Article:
POSTED: 11:50 am EDT September 19, 2011
UPDATED: 3:21 pm EDT September 19, 2011
Officials with Maryland Natural Resources Police are investigating the killing of a mature bald eagle in Cumberland.

The bald eagle was found and reported on Sept. 16 in the 14000 block of Hazen Road.A preliminary investigation revealed that the eagle was killed by a gunshot, police said.

Read the rest of the story here:

http://www.wbaltv.com/r/29230390/detail.html

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Yarrow Valley osprey returned to wild

Wildlife News

16 Sept. 2011

Osprey with vet There were fears the osprey might not fly again after becoming entangled in pond netting

 

A two-year-old osprey injured after getting entangled in pond netting has been nursed back to full health and released into the wild in the Borders.

The osprey was originally found in the Yarrow Valley and would not fly.

It was taken to the Barony Wildlife Hospital in Dumfriesshire for a period of "rest and recuperation".

The bird was then taken back to the nest site where it was raised in the Tweed Valley and managed to take flight once again.

When the osprey was first found it had to be force fed by Diane Bennett of the Tweed Valley Osprey Project in a bid to "keep his energy levels up and to prevent dehydration".

However, when the bird refused to fly it was taken to the wildlife hospital where it spent two weeks in the care of Tricia Smith.

Then, under the supervision of Tony Lightley, wildlife manager with Forestry Commission Scotland, they let it take some test flights.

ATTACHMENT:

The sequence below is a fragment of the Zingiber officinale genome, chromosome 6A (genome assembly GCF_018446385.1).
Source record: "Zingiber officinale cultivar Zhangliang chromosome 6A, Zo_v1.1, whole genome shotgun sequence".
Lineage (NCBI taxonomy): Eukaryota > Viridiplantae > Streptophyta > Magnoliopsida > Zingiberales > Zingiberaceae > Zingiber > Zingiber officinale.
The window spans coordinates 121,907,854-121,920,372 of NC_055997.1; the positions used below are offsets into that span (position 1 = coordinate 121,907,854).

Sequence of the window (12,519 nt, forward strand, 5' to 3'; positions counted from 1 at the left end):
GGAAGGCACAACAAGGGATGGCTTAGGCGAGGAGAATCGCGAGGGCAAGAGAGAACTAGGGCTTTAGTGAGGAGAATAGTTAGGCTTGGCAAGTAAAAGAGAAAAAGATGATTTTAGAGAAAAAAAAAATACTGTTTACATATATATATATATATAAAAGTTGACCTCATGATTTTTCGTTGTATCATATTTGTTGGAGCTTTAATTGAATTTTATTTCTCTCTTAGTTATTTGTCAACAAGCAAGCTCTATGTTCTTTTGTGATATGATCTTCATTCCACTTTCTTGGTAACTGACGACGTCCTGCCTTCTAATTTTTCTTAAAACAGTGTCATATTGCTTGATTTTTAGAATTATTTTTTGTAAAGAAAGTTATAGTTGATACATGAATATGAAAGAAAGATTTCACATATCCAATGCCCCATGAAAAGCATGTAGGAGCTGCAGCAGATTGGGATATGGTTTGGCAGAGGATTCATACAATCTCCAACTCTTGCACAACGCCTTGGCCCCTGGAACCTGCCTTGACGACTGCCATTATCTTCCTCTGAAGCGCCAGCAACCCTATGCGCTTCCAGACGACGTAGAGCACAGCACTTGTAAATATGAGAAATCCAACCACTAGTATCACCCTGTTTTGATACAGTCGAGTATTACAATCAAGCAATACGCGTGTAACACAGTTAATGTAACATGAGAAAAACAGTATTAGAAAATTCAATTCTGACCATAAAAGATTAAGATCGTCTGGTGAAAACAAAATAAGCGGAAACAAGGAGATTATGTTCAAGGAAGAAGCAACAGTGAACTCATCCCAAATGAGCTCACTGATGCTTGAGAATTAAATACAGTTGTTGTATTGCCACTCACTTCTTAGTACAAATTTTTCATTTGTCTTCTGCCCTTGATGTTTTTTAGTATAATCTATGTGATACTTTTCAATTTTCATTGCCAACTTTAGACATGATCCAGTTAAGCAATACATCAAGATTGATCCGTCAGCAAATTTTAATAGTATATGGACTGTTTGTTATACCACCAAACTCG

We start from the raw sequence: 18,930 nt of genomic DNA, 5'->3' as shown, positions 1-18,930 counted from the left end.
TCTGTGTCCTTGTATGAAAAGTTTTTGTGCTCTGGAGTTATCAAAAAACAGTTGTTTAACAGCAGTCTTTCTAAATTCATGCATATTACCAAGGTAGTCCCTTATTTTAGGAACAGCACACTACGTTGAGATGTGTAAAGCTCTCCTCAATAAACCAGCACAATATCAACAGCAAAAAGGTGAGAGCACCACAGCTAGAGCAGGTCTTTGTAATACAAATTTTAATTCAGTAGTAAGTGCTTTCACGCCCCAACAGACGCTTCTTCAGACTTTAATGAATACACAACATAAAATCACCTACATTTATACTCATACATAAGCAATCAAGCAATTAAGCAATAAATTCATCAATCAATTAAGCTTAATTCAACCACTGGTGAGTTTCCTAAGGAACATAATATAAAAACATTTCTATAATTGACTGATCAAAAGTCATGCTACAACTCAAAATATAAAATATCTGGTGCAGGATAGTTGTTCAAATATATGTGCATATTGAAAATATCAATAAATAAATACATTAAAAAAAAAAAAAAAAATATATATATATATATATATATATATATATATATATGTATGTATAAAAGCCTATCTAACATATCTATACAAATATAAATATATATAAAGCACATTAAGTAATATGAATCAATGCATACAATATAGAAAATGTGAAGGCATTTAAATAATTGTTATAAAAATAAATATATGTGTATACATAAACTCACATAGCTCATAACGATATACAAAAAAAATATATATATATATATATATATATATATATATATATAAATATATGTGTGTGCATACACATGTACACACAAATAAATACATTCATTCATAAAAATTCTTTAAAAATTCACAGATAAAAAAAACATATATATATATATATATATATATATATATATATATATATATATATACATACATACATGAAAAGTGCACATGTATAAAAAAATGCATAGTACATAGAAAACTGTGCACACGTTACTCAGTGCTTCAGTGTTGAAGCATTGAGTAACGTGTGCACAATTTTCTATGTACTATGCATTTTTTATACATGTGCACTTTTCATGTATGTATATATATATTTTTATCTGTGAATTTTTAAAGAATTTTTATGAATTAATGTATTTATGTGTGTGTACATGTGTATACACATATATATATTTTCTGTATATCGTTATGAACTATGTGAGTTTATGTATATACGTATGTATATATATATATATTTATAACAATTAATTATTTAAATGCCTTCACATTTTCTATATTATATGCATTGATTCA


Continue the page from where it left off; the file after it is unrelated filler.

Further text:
"We needed to check whether he was strong enough to make it on his own," said Mr Lightley.

"We eventually brought him back to the nest site where he was raised and waited with baited breath as he was released.

"He sat there for a few moments and then took off. It was a great sight to see."

MORE TO STORY: www.bbc.co.uk/news/uk-scotland-south-scotland-14948113

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Arizona’s bald eagles hit it out of the park in 2011

Wildlife News

 

Posted in: News Media
By
Aug 31, 2011

Three new breeding records set

Arizona’s bald eagles continue to flourish in the state with three record breeding achievements in 2011. With the last bald eagle nestling out of the nest, biologists declared that a record number of breeding areas were occupied; a record number of eggs were laid; and, a record number of fledgling birds took to Arizona’s skies. 
  

2010_LkPleasant_adult_flight_GAweb.JPG

This year, at least 79 eggs were laid, a record 55 breeding areas were occupied, and 56 nestlings fledged. These record breaking numbers indicate that the species’ breeding population in Arizona continues to grow.
  
Getting a young nestling to the critical point of fledging, or taking its first flight, is perhaps one of the best indicators of a successful breeding season, and in 2011, 10 more fledglings conquered that major milestone compared to the year prior.    
   
“Seeing the continual year-after-year growth of the bald eagle breeding population in Arizona is extremely gratifying for all of the partners involved in intensely managing the species,” said Kenneth Jacobson, Arizona Game and Fish Department bald eagle management coordinator. “The Southwest Bald Eagle Management Committee’s years of cooperative conservation efforts, including extensive monitoring by the Bald Eagle Nestwatch Program, continue to pay off and help this riparian-dependent population grow in a desert environment.”